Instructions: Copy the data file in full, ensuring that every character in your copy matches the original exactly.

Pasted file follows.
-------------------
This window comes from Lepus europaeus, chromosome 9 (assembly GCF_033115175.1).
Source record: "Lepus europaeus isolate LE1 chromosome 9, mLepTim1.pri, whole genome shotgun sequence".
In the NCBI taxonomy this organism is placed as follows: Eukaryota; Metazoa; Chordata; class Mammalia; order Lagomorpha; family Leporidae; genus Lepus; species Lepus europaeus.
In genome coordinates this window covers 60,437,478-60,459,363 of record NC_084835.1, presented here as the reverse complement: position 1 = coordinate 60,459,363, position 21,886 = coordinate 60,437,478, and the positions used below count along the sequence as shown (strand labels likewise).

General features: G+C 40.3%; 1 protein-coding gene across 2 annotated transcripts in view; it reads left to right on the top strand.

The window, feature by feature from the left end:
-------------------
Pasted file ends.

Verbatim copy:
This window comes from Lepus europaeus, chromosome 9 (assembly GCF_033115175.1).
Source record: "Lepus europaeus isolate LE1 chromosome 9, mLepTim1.pri, whole genome shotgun sequence".
In the NCBI taxonomy this organism is placed as follows: Eukaryota; Metazoa; Chordata; class Mammalia; order Lagomorpha; family Leporidae; genus Lepus; species Lepus europaeus.
In genome coordinates this window covers 60,437,478-60,459,363 of record NC_084835.1, presented here as the reverse complement: position 1 = coordinate 60,459,363, position 21,886 = coordinate 60,437,478, and the positions used below count along the sequence as shown (strand labels likewise).

General features: G+C 40.3%; 1 protein-coding gene across 2 annotated transcripts in view; it reads left to right on the top strand.

The window, feature by feature from the left end: